Charles Gounod’s Faust is just one of many musical pieces based on Johann Wolfgang von Goethe’s early Romantic masterpiece of the same title, and yet the opera is easily the most performed of those that were created for the theater. Though Gounod’s work (like several other Faustian musical pieces) focuses mainly on the love story featured in Part I of Goethe’s epic rather than on the more spectacle-filled Part II, the complex inter-personal relationships and killer tunes make it ideal for opera-going audiences. Gounod’s Faust doesn’t skimp on production values, either; it deliberately draws on many nineteenth-century French operatic traditions designed to pack a punch, including a huge chorus, a steady stream of elaborate set changes, and even a choreographed dance or two.

While Goethe’s drama took decades to complete and represented a lifetime’s worth of knowledge and philosophy (and, incidentally, is largely responsible for his Shakespeare-level status in the German-speaking world), Gounod’s Faust has a slightly more modest history. Already a devotee of the original Goethe play by age 20, Gounod ultimately became interested in Faust as an operatic subject thanks in part to an 1850 play by author Michel Carré entitled Faust et Marguerite.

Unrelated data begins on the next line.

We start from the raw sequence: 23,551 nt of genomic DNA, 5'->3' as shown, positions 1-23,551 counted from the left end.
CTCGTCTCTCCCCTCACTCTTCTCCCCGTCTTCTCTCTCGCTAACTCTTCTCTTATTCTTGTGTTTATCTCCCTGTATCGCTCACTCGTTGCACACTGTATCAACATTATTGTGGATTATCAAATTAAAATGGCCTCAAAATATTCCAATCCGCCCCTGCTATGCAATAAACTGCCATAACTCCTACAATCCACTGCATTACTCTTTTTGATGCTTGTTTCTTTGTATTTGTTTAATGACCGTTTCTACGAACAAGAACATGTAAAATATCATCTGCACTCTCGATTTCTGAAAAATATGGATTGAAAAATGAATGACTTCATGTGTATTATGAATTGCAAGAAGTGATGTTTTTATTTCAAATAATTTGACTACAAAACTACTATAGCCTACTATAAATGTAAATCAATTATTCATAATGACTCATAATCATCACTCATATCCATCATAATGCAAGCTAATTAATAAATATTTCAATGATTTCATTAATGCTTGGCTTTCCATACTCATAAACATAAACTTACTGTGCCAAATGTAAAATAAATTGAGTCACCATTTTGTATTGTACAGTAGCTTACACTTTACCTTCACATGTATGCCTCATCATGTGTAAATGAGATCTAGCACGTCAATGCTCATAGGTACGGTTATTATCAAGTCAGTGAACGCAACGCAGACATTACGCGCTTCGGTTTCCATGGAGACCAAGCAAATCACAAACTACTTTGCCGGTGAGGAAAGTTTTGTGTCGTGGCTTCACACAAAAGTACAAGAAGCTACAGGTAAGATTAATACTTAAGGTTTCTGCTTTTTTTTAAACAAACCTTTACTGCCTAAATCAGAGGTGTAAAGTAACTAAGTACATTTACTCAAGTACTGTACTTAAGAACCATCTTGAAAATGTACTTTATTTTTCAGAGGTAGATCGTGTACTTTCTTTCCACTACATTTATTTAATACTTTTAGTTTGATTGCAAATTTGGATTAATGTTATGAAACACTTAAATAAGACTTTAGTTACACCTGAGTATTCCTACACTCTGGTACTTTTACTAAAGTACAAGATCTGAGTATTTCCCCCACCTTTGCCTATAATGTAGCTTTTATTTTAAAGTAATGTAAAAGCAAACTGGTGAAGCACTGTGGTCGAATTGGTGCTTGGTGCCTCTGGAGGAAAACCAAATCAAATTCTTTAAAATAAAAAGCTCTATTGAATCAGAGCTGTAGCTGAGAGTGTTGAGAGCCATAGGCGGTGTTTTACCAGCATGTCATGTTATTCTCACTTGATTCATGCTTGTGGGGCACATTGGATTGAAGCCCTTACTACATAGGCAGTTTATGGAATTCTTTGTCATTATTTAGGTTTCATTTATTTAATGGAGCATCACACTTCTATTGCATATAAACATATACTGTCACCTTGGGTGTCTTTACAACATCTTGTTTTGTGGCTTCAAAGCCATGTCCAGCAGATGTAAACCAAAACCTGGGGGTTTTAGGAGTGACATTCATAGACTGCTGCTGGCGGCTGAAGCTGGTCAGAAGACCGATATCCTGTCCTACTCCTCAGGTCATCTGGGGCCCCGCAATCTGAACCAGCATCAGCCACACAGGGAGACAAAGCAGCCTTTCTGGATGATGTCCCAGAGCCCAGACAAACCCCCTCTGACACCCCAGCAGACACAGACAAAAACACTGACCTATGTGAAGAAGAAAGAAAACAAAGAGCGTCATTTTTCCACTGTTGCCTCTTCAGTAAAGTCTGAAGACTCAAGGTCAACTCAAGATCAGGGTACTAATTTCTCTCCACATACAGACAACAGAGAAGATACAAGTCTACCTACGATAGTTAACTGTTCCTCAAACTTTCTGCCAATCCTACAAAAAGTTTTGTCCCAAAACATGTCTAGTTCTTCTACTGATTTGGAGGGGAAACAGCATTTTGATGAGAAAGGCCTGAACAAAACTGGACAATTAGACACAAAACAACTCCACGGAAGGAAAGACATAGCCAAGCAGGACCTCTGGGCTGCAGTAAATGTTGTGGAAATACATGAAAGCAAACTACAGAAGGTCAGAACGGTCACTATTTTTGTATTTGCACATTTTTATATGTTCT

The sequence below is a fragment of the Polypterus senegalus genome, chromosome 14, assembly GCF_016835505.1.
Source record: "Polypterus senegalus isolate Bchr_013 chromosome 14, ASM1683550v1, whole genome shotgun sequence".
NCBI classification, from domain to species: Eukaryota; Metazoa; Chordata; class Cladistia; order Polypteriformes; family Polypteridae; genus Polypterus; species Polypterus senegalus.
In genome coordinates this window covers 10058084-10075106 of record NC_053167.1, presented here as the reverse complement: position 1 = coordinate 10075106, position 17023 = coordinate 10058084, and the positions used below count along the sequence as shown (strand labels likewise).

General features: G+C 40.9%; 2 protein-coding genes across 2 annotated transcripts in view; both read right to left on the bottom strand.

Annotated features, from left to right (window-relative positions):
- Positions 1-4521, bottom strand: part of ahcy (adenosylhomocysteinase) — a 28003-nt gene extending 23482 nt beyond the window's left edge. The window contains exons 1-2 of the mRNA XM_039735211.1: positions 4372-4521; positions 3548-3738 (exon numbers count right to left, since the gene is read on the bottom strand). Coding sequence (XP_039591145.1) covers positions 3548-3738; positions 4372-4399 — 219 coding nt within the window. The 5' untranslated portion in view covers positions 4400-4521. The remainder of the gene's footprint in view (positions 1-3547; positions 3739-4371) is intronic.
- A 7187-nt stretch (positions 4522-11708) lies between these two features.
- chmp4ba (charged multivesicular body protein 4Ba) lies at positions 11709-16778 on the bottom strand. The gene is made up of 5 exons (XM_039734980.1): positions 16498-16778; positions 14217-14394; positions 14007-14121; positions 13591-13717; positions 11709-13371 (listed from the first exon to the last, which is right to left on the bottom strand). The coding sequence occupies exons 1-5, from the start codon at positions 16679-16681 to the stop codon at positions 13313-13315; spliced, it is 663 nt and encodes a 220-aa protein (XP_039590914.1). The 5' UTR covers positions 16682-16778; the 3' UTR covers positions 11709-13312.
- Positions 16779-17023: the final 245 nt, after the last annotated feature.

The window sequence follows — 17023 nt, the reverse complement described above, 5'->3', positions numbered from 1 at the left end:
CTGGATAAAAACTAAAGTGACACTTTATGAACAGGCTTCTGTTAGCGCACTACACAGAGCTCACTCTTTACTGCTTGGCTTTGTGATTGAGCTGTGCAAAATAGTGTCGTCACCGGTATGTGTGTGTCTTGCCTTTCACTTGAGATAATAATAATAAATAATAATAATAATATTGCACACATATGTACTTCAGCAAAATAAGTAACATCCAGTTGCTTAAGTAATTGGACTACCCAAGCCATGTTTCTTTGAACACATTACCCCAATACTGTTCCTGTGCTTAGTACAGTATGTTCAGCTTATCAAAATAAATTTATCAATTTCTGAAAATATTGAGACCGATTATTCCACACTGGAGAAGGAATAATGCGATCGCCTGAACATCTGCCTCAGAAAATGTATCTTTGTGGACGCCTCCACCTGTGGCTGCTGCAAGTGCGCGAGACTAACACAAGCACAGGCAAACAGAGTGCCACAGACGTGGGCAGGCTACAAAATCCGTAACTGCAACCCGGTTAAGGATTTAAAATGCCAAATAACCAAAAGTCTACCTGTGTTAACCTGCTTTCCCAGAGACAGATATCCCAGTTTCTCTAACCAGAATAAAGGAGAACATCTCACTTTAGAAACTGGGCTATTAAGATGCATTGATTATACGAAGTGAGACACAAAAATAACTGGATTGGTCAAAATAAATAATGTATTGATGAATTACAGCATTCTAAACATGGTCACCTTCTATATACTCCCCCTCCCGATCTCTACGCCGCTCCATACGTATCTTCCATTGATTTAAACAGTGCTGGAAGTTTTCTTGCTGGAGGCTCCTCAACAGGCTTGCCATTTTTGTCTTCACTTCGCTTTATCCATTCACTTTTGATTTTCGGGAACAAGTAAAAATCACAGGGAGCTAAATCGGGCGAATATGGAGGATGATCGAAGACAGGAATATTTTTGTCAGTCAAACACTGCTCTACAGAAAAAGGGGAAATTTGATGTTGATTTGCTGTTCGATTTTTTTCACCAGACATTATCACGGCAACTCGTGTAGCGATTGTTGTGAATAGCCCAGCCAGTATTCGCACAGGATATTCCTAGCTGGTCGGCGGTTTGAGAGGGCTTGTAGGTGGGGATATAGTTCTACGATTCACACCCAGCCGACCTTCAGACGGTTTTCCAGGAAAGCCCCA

The idea of centering the story on Faust’s ill-fated romance with Margaret (sometimes called “Gretchen” but known as “Marguerite” in French) likewise appealed to frequent Gounod librettist, Jules Barbier, who mixed together aspects of both the Goethe and the Carré plots to help create a sweeping melodrama wrapped inside a powerful moral fable. Originally only a mild critical success upon its debut in 1859, the opera gathered steam throughout Gounod’s life and today has earned a permanent place in the international operatic canon.

Some recordings and resources you may want to check out:

Faust with Francisco Araiza, Kiri Te Kanawa, and Evgeny Nesterenko, conducted by Sir Colin Davis

Faust with Franco Corelli, Dame Joan Sutherland, and Nicolai Ghiaruov, conducted by Richard Bonynge